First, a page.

by: Cathy Sherman
(NaturalNews) A recent two-year international study demonstrated that a long-term weight loss plan featuring the reduction of calories and processed foods with an increase in vegetables can reduce blood pressure and reverse atherosclerosis (hardening of the arteries).
Probably because of such cooperation at work and at home, the study achieved an unprecedented result in the adherence rates. The first year achieved 95 percent adherence; after the second 85 percent stayed with the diet.
All three diets, which featured an increase in vegetables and the omission of trans-fats and processed foods, combined with calorie reduction, led to weight loss. In most diets, the dieters lose weight at first and start re-gaining after six months. This regimen showed that there might be some weight gained back, but a long-term change to one of these diet strategies can reduce carotid atherosclerosis. This is most true for those who are mildly obese and experience a decrease of more than ten pounds in weight and more than seven mmHg in systolic blood pressure.
The main diet changes call for reducing the amount of red meat, eating more fruits and veggies and eliminating as many sugars as possible, including alcohol and fruit juices.
The five most critical foods to avoid are doughnuts, chips, fried non-fish seafood, soda and French fries. If these items could gradually be replaced by dark green and cruciferous vegetables (broccoli, cauliflower, collard greens, kale, mustard greens, turnip greens, Brussel sprouts), spinach and Swiss chard, over time, weight will come off and arteries will become less clogged.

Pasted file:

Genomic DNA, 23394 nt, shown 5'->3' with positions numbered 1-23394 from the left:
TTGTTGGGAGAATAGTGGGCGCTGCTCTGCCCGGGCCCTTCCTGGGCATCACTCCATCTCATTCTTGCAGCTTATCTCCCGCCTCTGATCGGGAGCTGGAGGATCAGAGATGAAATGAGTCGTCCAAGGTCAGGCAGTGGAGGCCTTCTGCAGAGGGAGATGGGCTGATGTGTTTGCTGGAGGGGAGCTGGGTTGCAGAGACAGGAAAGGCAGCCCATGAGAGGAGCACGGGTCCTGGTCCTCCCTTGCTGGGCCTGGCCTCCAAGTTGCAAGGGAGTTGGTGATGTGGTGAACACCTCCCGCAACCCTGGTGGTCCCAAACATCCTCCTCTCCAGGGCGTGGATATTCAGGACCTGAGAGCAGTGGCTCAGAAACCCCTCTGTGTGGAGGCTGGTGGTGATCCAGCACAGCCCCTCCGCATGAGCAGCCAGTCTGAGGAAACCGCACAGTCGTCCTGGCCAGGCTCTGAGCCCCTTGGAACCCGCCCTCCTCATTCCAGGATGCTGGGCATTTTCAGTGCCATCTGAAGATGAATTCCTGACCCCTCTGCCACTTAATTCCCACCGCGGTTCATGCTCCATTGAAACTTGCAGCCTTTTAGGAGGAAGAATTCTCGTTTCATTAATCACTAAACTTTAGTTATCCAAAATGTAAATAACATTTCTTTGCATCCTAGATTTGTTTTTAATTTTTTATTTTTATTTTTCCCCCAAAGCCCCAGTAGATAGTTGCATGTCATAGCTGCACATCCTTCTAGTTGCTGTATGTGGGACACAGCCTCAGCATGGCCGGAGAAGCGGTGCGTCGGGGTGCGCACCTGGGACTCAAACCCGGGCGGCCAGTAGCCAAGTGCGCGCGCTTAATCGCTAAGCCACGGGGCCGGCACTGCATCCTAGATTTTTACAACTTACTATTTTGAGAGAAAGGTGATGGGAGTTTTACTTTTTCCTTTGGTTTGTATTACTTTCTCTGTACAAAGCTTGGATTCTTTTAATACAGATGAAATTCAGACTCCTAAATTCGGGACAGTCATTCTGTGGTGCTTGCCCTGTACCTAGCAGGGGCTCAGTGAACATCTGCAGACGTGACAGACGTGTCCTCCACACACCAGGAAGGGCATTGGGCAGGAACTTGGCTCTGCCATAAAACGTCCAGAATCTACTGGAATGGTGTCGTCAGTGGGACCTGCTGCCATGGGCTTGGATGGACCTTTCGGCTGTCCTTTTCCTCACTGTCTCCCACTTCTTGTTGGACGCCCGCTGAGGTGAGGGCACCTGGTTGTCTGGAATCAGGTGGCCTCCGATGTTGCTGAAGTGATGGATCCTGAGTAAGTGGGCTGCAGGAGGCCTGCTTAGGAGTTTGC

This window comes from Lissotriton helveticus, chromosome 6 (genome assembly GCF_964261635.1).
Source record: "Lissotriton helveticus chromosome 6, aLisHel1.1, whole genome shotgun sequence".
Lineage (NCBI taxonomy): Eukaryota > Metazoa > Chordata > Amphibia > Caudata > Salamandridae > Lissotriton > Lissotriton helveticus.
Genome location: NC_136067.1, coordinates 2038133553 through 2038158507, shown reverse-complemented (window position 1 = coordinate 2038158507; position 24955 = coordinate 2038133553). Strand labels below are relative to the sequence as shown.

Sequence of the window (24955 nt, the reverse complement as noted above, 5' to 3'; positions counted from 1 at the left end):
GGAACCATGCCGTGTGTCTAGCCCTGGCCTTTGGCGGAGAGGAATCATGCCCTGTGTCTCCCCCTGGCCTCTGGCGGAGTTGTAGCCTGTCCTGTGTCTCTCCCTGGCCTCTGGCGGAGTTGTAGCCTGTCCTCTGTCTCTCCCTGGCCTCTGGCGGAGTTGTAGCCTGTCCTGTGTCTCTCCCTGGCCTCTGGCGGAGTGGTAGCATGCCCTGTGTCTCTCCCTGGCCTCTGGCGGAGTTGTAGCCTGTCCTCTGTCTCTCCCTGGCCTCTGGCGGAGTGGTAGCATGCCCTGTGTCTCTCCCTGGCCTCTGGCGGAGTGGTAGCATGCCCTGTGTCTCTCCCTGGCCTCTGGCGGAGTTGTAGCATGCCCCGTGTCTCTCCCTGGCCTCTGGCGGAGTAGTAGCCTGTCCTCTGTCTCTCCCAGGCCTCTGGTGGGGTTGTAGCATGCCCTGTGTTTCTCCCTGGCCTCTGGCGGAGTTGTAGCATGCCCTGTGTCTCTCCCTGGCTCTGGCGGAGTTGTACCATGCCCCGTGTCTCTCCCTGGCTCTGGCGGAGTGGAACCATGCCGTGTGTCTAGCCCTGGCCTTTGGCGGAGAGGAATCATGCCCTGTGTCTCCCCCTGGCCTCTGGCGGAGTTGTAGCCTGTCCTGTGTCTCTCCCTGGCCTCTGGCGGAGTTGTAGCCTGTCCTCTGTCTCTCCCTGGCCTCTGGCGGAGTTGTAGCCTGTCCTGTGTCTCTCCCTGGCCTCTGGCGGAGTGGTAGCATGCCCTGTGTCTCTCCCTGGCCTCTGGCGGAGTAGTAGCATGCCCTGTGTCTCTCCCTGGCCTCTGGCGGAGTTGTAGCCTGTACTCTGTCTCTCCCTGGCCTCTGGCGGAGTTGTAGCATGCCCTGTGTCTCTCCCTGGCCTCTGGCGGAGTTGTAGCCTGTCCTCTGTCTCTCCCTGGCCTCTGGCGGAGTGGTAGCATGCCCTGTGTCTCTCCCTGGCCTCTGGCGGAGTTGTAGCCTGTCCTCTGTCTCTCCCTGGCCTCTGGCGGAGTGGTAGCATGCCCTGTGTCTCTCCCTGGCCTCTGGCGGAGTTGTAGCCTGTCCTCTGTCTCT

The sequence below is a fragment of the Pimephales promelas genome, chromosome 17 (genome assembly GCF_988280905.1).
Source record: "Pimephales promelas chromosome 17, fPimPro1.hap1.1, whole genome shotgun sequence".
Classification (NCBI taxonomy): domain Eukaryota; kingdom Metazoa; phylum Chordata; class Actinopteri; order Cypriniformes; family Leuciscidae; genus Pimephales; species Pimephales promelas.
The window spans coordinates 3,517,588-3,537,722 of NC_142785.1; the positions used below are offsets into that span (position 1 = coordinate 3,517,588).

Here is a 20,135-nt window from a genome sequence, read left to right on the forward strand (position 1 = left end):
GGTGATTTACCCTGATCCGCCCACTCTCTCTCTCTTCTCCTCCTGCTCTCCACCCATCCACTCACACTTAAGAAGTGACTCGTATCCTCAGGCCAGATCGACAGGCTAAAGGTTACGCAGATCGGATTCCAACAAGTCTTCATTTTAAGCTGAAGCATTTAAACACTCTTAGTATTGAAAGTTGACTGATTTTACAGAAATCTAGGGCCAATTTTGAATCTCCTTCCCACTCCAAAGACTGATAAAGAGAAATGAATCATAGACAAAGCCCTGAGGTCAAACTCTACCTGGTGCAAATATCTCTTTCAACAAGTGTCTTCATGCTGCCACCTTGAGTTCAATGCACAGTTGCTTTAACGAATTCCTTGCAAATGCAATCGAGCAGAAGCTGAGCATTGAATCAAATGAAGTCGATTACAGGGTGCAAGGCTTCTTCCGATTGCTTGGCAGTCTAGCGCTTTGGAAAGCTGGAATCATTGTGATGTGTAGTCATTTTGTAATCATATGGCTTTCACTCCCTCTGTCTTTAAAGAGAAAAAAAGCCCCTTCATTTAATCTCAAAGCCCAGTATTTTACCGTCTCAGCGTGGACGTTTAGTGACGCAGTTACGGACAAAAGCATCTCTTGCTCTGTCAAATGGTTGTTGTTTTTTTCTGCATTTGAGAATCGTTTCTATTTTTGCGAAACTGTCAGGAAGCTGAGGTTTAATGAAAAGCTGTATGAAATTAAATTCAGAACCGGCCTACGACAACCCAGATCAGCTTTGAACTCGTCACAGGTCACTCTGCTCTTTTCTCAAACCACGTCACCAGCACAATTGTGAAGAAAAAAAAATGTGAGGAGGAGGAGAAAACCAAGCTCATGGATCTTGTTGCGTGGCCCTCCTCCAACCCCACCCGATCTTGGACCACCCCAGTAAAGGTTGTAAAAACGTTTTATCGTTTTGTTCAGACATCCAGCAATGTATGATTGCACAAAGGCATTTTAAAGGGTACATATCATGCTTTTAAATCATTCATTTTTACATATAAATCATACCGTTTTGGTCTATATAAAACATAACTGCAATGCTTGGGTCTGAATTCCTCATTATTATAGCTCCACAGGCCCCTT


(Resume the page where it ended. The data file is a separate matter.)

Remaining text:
The scientists measured changes in carotid artery vessel thickening caused by plaque. At the end of the two years, there was a five percent decrease in average carotid vessel-wall volume and a one percent decrease in carotid artery thickness. Dr. Shai was especially interested in the finding that the changes to the vessel wall volume, caused solely by diet changes, could actually be seen and measured in the arteries.
Mediterranean and low-carbohydrate diets were the most effective for inducing weight loss. More favorable effects on lipids were obtained with the low-carbohydrate diet, while glycemic control (fasting glucose levels) among the study`s diabetics improved with the Mediterranean diet. The weight loss itself is what brought about the changes in blood pressure and plaque.
A major factor in the study was the cooperation of the workplace. It clearly can be seen that such health-improving changes as artery wall thinning and lowering of blood pressure, along with weight control, involve the cooperation of both the subject`s home and work environment.
The importance of the study is not only in regard to the ramifications for weight loss, but also in the fact that atherosclerosis and blood pressure are direct risk factors for strokes and heart attacks. Even though atherosclerosis increases with age, there are tools which can reverse the process.